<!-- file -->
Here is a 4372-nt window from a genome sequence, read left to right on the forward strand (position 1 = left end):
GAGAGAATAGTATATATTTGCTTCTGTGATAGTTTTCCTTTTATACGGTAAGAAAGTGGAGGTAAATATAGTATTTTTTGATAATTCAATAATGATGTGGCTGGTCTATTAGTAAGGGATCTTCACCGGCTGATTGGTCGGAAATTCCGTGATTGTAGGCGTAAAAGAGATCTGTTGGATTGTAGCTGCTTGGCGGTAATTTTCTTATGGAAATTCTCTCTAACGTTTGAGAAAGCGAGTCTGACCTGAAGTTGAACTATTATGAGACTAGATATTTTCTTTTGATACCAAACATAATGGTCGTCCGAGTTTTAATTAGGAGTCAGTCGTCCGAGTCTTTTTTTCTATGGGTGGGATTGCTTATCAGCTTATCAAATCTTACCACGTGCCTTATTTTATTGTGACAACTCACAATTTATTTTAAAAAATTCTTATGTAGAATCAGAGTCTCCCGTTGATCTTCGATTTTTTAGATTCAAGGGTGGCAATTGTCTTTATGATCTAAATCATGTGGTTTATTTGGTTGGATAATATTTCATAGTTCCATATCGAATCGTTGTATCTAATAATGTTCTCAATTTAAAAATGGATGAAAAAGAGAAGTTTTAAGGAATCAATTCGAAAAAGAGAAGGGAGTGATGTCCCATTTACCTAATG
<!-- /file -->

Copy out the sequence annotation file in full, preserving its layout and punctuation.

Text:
Here is a 4372-nt window from a genome sequence, read left to right on the forward strand (position 1 = left end):
GAGAGAATAGTATATATTTGCTTCTGTGATAGTTTTCCTTTTATACGGTAAGAAAGTGGAGGTAAATATAGTATTTTTTGATAATTCAATAATGATGTGGCTGGTCTATTAGTAAGGGATCTTCACCGGCTGATTGGTCGGAAATTCCGTGATTGTAGGCGTAAAAGAGATCTGTTGGATTGTAGCTGCTTGGCGGTAATTTTCTTATGGAAATTCTCTCTAACGTTTGAGAAAGCGAGTCTGACCTGAAGTTGAACTATTATGAGACTAGATATTTTCTTTTGATACCAAACATAATGGTCGTCCGAGTTTTAATTAGGAGTCAGTCGTCCGAGTCTTTTTTTCTATGGGTGGGATTGCTTATCAGCTTATCAAATCTTACCACGTGCCTTATTTTATTGTGACAACTCACAATTTATTTTAAAAAATTCTTATGTAGAATCAGAGTCTCCCGTTGATCTTCGATTTTTTAGATTCAAGGGTGGCAATTGTCTTTATGATCTAAATCATGTGGTTTATTTGGTTGGATAATATTTCATAGTTCCATATCGAATCGTTGTATCTAATAATGTTCTCAATTTAAAAATGGATGAAAAAGAGAAGTTTTAAGGAATCAATTCGAAAAAGAGAAGGGAGTGATGTCCCATTTACCTAATG